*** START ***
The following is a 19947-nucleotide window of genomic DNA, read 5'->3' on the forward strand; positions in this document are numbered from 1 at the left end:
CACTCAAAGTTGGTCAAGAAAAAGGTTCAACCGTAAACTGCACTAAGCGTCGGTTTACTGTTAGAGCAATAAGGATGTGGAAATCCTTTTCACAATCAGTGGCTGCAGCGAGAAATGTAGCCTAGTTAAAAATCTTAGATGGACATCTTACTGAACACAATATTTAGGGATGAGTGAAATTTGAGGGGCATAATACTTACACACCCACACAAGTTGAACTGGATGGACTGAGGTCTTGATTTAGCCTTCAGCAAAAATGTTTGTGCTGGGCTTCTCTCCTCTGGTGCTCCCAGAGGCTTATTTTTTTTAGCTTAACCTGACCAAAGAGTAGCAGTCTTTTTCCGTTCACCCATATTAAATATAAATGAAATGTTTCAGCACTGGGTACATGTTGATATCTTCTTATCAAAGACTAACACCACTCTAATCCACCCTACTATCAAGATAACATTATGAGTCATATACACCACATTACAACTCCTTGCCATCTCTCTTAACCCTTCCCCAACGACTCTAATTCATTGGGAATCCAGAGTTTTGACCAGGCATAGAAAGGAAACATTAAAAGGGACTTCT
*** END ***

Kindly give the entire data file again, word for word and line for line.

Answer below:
The following is a 19947-nucleotide window of genomic DNA, read 5'->3' on the forward strand; positions in this document are numbered from 1 at the left end:
CACTCAAAGTTGGTCAAGAAAAAGGTTCAACCGTAAACTGCACTAAGCGTCGGTTTACTGTTAGAGCAATAAGGATGTGGAAATCCTTTTCACAATCAGTGGCTGCAGCGAGAAATGTAGCCTAGTTAAAAATCTTAGATGGACATCTTACTGAACACAATATTTAGGGATGAGTGAAATTTGAGGGGCATAATACTTACACACCCACACAAGTTGAACTGGATGGACTGAGGTCTTGATTTAGCCTTCAGCAAAAATGTTTGTGCTGGGCTTCTCTCCTCTGGTGCTCCCAGAGGCTTATTTTTTTTAGCTTAACCTGACCAAAGAGTAGCAGTCTTTTTCCGTTCACCCATATTAAATATAAATGAAATGTTTCAGCACTGGGTACATGTTGATATCTTCTTATCAAAGACTAACACCACTCTAATCCACCCTACTATCAAGATAACATTATGAGTCATATACACCACATTACAACTCCTTGCCATCTCTCTTAACCCTTCCCCAACGACTCTAATTCATTGGGAATCCAGAGTTTTGACCAGGCATAGAAAGGAAACATTAAAAGGGACTTCT